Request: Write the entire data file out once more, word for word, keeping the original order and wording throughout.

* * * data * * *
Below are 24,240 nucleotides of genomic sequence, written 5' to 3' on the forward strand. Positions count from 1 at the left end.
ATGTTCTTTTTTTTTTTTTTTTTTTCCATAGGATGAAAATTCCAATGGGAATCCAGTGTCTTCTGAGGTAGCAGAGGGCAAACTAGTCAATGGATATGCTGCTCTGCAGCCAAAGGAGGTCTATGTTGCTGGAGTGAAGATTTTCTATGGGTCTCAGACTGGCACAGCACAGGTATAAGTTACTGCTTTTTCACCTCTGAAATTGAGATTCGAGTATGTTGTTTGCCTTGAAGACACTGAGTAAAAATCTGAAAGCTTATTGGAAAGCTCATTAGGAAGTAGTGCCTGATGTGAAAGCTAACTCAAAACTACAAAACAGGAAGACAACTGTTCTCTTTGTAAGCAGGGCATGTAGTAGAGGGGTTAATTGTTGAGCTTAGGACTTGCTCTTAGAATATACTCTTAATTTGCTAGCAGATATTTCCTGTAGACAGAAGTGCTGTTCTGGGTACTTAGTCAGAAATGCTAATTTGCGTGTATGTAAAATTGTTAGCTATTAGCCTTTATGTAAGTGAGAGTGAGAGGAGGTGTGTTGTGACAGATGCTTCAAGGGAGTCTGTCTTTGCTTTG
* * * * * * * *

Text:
Below are 24,240 nucleotides of genomic sequence, written 5' to 3' on the forward strand. Positions count from 1 at the left end.
ATGTTCTTTTTTTTTTTTTTTTTTTCCATAGGATGAAAATTCCAATGGGAATCCAGTGTCTTCTGAGGTAGCAGAGGGCAAACTAGTCAATGGATATGCTGCTCTGCAGCCAAAGGAGGTCTATGTTGCTGGAGTGAAGATTTTCTATGGGTCTCAGACTGGCACAGCACAGGTATAAGTTACTGCTTTTTCACCTCTGAAATTGAGATTCGAGTATGTTGTTTGCCTTGAAGACACTGAGTAAAAATCTGAAAGCTTATTGGAAAGCTCATTAGGAAGTAGTGCCTGATGTGAAAGCTAACTCAAAACTACAAAACAGGAAGACAACTGTTCTCTTTGTAAGCAGGGCATGTAGTAGAGGGGTTAATTGTTGAGCTTAGGACTTGCTCTTAGAATATACTCTTAATTTGCTAGCAGATATTTCCTGTAGACAGAAGTGCTGTTCTGGGTACTTAGTCAGAAATGCTAATTTGCGTGTATGTAAAATTGTTAGCTATTAGCCTTTATGTAAGTGAGAGTGAGAGGAGGTGTGTTGTGACAGATGCTTCAAGGGAGTCTGTCTTTGCTTTG